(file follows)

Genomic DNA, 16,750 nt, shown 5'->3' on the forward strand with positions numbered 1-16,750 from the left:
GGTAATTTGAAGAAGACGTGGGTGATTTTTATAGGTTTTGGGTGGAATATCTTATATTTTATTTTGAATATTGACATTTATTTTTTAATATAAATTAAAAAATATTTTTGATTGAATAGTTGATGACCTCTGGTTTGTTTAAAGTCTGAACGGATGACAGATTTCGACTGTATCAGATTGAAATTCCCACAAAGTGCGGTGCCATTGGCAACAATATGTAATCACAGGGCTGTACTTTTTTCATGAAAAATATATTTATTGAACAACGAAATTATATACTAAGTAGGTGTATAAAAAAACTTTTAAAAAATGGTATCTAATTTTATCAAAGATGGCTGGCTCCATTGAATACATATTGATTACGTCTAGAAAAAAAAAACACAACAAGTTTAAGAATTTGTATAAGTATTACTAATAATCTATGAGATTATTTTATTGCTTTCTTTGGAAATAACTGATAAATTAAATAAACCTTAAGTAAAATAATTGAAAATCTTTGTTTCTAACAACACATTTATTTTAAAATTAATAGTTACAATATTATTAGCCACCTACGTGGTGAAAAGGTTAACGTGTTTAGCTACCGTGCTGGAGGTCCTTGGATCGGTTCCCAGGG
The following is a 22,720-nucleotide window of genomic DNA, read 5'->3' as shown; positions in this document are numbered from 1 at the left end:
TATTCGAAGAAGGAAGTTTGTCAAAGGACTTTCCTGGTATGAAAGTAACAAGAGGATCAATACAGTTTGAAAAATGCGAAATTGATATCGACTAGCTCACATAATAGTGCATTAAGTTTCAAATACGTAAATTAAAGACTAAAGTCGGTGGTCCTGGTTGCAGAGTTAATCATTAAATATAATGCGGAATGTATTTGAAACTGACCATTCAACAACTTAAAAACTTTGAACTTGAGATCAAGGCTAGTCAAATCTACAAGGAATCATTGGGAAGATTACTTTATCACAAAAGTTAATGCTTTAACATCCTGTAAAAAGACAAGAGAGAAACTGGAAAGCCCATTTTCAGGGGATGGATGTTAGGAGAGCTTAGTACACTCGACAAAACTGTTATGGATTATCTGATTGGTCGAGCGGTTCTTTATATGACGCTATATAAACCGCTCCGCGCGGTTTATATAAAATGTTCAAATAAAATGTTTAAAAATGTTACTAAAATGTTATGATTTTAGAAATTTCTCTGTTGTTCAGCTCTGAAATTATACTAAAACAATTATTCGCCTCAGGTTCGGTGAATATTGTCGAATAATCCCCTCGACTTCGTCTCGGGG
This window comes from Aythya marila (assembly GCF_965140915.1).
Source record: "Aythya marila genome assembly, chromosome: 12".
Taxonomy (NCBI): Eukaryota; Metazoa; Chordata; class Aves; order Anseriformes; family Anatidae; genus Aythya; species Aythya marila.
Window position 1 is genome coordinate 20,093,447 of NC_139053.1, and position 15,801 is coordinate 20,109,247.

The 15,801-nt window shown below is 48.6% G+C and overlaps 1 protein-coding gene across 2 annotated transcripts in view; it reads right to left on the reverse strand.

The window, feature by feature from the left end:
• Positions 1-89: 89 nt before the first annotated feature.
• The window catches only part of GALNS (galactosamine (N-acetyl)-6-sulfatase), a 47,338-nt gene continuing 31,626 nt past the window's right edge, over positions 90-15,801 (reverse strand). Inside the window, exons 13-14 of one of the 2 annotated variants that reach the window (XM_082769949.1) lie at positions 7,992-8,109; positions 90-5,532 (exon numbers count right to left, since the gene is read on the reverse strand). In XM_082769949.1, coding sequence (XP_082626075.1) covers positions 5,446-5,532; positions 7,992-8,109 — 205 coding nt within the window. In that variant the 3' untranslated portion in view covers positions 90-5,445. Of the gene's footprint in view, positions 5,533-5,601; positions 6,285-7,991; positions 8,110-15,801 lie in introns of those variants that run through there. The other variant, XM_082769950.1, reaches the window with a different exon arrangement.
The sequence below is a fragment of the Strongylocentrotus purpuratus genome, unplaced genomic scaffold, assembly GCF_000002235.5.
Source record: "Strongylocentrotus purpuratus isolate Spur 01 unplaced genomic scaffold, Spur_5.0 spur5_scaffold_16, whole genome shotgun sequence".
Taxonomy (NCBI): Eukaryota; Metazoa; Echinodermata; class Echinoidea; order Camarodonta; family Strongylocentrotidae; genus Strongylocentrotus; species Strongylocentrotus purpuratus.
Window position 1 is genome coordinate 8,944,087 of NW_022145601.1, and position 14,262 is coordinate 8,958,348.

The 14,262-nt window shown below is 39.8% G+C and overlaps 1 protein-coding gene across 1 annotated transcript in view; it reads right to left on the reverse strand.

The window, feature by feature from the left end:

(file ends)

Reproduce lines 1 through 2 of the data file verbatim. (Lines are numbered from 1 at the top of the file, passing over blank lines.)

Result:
Genomic DNA, 16,750 nt, shown 5'->3' on the forward strand with positions numbered 1-16,750 from the left:
GGTAATTTGAAGAAGACGTGGGTGATTTTTATAGGTTTTGGGTGGAATATCTTATATTTTATTTTGAATATTGACATTTATTTTTTAATATAAATTAAAAAATATTTTTGATTGAATAGTTGATGACCTCTGGTTTGTTTAAAGTCTGAACGGATGACAGATTTCGACTGTATCAGATTGAAATTCCCACAAAGTGCGGTGCCATTGGCAACAATATGTAATCACAGGGCTGTACTTTTTTCATGAAAAATATATTTATTGAACAACGAAATTATATACTAAGTAGGTGTATAAAAAAACTTTTAAAAAATGGTATCTAATTTTATCAAAGATGGCTGGCTCCATTGAATACATATTGATTACGTCTAGAAAAAAAAAACACAACAAGTTTAAGAATTTGTATAAGTATTACTAATAATCTATGAGATTATTTTATTGCTTTCTTTGGAAATAACTGATAAATTAAATAAACCTTAAGTAAAATAATTGAAAATCTTTGTTTCTAACAACACATTTATTTTAAAATTAATAGTTACAATATTATTAGCCACCTACGTGGTGAAAAGGTTAACGTGTTTAGCTACCGTGCTGGAGGTCCTTGGATCGGTTCCCAGGG